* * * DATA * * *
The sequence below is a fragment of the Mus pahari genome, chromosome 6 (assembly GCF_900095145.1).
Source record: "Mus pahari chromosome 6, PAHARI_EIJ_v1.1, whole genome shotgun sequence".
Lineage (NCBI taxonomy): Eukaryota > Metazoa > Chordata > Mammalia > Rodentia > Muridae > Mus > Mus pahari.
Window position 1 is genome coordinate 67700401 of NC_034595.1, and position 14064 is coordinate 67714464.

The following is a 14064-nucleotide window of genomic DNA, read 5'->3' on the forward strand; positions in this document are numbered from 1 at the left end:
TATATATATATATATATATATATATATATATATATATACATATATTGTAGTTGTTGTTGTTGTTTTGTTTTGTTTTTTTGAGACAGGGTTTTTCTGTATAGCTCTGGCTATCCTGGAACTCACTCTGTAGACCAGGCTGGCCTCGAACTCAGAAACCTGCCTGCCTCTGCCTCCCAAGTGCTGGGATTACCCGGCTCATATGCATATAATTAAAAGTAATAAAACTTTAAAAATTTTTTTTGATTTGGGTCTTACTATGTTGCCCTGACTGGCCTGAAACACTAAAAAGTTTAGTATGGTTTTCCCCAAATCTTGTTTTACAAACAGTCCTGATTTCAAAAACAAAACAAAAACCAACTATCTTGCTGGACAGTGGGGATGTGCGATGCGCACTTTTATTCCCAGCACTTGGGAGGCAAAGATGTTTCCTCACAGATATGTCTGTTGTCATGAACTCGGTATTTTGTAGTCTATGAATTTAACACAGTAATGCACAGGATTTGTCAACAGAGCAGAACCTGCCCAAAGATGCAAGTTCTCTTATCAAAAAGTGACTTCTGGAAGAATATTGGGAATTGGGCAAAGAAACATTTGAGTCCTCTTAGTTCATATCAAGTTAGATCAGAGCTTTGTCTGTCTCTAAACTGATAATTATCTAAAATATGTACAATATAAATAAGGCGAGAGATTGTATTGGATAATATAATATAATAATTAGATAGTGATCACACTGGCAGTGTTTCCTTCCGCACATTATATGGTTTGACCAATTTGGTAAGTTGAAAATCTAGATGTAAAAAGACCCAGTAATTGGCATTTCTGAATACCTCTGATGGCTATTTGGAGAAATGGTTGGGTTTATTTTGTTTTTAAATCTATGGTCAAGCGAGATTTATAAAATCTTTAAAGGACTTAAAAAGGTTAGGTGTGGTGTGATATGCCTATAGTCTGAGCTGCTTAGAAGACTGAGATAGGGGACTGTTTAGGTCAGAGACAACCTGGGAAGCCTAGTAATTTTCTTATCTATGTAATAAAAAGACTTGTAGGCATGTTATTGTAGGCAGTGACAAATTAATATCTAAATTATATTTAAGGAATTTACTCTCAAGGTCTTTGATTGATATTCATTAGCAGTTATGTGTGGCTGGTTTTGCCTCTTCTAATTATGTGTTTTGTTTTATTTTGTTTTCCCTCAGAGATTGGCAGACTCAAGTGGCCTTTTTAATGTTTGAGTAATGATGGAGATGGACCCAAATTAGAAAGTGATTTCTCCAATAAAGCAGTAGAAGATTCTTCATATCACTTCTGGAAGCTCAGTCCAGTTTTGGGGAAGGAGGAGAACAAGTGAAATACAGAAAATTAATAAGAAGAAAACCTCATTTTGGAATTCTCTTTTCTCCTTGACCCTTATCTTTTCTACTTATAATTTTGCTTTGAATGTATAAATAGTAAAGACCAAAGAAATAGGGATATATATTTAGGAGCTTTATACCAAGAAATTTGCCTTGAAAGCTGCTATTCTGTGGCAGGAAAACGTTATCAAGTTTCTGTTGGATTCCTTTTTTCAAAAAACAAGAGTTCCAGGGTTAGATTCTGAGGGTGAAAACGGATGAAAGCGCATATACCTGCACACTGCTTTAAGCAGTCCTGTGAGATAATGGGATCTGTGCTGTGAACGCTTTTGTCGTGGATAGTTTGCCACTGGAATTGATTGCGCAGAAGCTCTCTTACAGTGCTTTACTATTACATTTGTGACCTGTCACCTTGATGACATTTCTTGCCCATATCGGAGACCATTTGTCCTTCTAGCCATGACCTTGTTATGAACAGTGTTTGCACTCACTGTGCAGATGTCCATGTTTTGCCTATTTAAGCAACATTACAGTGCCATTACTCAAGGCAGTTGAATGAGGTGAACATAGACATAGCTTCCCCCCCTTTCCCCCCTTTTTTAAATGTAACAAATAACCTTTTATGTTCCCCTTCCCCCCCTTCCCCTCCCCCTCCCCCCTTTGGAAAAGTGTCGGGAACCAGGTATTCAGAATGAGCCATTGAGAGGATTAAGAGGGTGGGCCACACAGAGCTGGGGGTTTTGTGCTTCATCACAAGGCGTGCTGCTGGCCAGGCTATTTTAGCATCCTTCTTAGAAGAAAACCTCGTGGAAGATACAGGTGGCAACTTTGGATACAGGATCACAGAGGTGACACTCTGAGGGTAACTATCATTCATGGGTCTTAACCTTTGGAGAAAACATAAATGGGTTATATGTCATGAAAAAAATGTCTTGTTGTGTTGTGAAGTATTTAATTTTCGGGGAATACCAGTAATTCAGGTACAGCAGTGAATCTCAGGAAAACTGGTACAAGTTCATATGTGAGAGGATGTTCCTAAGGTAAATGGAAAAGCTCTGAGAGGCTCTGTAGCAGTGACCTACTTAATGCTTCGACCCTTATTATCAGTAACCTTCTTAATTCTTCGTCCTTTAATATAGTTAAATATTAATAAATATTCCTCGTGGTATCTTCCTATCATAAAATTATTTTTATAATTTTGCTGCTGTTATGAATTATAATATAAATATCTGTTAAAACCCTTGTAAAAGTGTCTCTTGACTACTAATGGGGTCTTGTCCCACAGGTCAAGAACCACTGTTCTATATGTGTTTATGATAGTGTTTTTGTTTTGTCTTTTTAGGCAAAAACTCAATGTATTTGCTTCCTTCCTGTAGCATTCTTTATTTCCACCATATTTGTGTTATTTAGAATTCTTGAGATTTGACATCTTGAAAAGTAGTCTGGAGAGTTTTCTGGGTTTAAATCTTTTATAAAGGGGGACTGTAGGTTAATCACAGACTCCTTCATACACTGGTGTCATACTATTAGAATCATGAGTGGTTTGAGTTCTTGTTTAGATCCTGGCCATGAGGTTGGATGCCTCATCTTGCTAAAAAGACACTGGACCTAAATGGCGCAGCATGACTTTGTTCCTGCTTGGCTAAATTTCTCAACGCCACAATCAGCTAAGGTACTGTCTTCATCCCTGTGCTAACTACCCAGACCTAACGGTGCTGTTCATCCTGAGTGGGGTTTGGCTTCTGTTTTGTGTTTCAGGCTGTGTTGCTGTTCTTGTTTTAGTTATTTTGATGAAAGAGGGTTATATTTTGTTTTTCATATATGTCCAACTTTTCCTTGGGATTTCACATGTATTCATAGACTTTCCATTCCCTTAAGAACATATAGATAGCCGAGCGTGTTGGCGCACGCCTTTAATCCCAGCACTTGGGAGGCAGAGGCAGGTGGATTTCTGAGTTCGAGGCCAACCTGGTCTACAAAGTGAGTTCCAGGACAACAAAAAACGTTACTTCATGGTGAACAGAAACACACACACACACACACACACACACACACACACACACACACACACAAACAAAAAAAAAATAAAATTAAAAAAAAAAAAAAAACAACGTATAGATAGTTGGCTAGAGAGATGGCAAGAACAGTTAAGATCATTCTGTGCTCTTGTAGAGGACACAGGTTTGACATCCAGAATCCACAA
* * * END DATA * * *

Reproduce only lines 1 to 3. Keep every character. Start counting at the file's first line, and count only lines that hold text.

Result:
The sequence below is a fragment of the Mus pahari genome, chromosome 6 (assembly GCF_900095145.1).
Source record: "Mus pahari chromosome 6, PAHARI_EIJ_v1.1, whole genome shotgun sequence".
Lineage (NCBI taxonomy): Eukaryota > Metazoa > Chordata > Mammalia > Rodentia > Muridae > Mus > Mus pahari.